Thank you to everyone who visited, read and commented here in 2012.
Here’s a quick video recap of the highlights of the past year:
That’s actually “Our Story in 1 Minute” — which covers a bit more than just the past year, but I think there’s a couple seconds there at the end from 2012. I saw that via Phil Plait, who also points to the video “Timeline: The Age of the Universe,” a history of everything in 14 minutes — thus covering roughly a billion years per minute. Helps keep all the usual Dec. 31 retrospectives in retroperspective.
Anyway, here are the posts from the past year here that got the most attention.
Evangelical gatekeepers are scared of Rachel Held Evans. Her next book, A Year of Biblical Womanhood, comes out later this month and already they’re panicking.
Part of what happened on Tuesday was that millions of people rejected that claim on moral grounds. This was not just a political or pragmatic disagreement that preserved their essential claim of godly morality. It was a powerful counter-claim — the claim that the religious right is advocating immoral, unjust and cruelly unfair policies on both of its hallmark issues. Knee-jerk opposition to legal abortion and to gay rights weren’t just rejected as bad policy, but as bad morals — as being on the wrong side of right vs. wrong, good vs. evil, biblical vs. unbiblical, moral vs. immoral.
Doug Wilson is unwell, unwhole and unhinged. God have mercy on Mrs. Wilson, and on all her daughters.
For evangelicals, one’s “stance” determines one’s standing. What does it mean that a stance is the all-important determinant of one’s status and legitimacy in the community? Part of what it shows, I think, is the way that stance trumps sub-stance.
What happens if Obama wins? The sky will fall, the moon will turn to blood, the seas will boil, human sacrifice, dogs and cats living together … mass hysteria!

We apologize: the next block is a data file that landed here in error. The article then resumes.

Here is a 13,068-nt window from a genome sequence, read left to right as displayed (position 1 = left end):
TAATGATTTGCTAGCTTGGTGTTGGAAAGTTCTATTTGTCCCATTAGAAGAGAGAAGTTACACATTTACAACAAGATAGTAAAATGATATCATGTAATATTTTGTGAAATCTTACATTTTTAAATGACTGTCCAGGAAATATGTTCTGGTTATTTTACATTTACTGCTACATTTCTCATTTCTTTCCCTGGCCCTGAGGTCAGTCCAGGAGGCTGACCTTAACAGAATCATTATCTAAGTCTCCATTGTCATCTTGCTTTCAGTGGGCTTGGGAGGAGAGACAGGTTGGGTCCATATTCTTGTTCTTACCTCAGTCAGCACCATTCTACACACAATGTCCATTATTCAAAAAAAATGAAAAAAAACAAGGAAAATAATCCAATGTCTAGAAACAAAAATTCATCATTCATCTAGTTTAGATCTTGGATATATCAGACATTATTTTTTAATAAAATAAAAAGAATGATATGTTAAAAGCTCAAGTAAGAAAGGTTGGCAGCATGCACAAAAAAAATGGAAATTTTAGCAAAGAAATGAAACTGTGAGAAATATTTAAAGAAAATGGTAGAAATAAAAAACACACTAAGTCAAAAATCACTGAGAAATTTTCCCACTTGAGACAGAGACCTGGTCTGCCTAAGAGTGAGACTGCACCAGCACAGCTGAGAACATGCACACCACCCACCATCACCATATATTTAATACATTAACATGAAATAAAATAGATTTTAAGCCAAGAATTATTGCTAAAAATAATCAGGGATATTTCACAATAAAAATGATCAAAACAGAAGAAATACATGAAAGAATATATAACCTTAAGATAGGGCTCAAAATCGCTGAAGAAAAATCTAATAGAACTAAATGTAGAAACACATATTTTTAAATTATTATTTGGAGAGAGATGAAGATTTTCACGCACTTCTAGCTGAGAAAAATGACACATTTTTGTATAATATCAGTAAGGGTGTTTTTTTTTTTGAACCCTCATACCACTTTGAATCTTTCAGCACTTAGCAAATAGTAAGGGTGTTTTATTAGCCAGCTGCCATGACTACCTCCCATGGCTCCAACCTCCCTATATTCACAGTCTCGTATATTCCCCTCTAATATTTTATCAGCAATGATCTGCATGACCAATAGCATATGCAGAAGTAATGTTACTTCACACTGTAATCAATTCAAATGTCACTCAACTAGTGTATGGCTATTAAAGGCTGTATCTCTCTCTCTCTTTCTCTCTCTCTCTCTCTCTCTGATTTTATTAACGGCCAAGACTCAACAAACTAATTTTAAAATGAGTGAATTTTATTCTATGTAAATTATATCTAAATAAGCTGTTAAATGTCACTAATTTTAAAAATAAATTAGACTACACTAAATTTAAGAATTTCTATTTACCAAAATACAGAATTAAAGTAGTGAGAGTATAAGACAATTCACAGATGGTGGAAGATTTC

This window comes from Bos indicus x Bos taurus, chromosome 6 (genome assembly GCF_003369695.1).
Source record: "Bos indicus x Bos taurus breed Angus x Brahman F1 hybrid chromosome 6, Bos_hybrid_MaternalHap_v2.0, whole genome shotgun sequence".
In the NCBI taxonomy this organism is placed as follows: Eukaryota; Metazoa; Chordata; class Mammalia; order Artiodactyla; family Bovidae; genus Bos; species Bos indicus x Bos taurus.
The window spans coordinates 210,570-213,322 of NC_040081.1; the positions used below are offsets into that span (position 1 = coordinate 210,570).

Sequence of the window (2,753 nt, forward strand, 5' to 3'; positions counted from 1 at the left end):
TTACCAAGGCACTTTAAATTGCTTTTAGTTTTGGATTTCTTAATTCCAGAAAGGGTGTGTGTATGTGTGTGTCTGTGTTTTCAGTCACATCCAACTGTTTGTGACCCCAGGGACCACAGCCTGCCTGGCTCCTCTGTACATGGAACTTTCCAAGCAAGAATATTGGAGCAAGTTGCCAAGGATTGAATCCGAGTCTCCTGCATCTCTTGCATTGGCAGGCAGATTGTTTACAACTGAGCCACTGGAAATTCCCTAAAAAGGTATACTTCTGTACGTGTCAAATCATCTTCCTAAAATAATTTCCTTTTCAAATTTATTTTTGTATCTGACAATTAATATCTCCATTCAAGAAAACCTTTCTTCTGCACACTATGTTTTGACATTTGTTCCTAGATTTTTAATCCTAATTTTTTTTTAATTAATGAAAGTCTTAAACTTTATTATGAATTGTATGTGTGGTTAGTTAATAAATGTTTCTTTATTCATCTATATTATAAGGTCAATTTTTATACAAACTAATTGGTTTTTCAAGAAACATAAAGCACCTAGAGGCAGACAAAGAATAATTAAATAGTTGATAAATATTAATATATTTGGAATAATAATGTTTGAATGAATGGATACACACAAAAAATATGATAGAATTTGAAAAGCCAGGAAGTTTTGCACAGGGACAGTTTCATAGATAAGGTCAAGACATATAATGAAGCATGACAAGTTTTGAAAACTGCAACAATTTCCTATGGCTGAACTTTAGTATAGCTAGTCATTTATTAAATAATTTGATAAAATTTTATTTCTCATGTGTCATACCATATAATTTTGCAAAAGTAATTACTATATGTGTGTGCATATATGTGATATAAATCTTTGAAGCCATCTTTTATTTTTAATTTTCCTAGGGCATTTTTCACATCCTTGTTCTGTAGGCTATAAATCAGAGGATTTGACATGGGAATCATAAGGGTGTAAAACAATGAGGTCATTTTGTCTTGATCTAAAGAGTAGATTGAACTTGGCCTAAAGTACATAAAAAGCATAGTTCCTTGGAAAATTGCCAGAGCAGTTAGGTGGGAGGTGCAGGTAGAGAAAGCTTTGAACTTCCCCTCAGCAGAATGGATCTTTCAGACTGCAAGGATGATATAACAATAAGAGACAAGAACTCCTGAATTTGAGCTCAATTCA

Conspiratorial warnings about Africans and anti-colonialism contributed to Dinesh D’Souza’s legitimacy among evangelicals.
That scene from Casablanca is what it should mean to sing hymns in church under the reign of the imperial beast. John of Patmos would understand that scene. I don’t think Tim LaHaye would.
It’s probably best to be fair and also kind, but fairness is the important part. As long as you’re fair, no one else will really care whether or not you’re particularly kindly about it. But if you’re not fair, then kindness isn’t even a possibility.
Maybe the best summary of that history is just to quote Spike and Denzel: “I say and I say it again, you’ve been had. You’ve been took. You’ve been hoodwinked, bamboozled, led astray, run amok.”
No matter what women do, it’s their fault. If they get a job and earn a living in the marketplace, then it’s their fault because they should be staying home to raise their children. If they stay at home to raise their children, then it’s their fault because they need to stop being so lazy and go get a job. If you’re a mother, the GOP says, then whatever it is you’re doing is wrong.
I’m both relieved and disappointed that the show did not continue for a sixth season. That left another key institution spared from this same harsh examination. I’m thinking of the church — a powerful, visible, historically important institution in Baltimore and other great American cities.
Focus on the Family made 34 specific, detailed predictions about what would happen in “Obama’s America.” They came up 0-for-34.
At some point between 1968 and 2012, the Bible began to say something different. That’s interesting.
Even more interesting is how thoroughly the record has been rewritten. We have always been at war with Eastasia.
The New American Standard Bible translated this passage that same way up until 1977. But something changed between 1977 and 1995 — something that had nothing to do with scholarship, language, accuracy, fidelity or readability.
American politics had changed between 1977 and 1995. It had polarized and radicalized millions of American Protestants, rallying them around a single issue and thus, as intended, rallying them behind a single political party.
In 1977, the sort of American Protestants who purchased most Bibles couldn’t be summed up in a single word. But by 1995, they could be: “abortion.”
Mitt Romney lies. A lot. He lies more than any other national candidate for office in my lifetime. And I was born before the Nixon administration.